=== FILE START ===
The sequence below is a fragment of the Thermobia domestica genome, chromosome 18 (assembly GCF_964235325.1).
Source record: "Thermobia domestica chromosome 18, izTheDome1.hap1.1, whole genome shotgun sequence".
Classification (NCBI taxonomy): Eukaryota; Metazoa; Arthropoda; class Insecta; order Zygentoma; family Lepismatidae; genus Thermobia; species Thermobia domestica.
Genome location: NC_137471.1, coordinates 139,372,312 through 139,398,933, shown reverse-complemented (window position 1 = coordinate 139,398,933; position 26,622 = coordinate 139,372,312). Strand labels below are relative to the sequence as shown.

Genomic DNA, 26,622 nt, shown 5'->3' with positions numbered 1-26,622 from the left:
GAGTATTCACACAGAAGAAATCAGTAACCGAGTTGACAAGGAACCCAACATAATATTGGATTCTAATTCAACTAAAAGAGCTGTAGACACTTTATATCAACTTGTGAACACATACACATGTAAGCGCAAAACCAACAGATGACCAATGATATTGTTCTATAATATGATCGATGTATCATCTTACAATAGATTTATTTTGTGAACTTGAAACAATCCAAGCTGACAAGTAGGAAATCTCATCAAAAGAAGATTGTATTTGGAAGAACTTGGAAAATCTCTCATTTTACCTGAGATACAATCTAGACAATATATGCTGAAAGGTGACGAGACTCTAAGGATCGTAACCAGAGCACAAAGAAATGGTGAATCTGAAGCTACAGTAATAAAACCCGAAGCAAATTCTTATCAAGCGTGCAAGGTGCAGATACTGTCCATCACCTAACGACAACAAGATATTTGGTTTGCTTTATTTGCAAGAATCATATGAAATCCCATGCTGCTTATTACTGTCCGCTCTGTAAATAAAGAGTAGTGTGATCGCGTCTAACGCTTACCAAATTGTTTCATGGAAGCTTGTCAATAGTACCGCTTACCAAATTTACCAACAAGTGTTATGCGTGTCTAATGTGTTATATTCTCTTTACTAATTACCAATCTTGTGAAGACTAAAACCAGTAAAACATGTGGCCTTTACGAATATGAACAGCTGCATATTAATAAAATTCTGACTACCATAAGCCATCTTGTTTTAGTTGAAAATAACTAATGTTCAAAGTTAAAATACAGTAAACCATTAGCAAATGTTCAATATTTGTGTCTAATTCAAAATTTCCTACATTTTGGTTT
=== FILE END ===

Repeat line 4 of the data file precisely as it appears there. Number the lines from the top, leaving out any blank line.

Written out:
Genome location: NC_137471.1, coordinates 139,372,312 through 139,398,933, shown reverse-complemented (window position 1 = coordinate 139,398,933; position 26,622 = coordinate 139,372,312). Strand labels below are relative to the sequence as shown.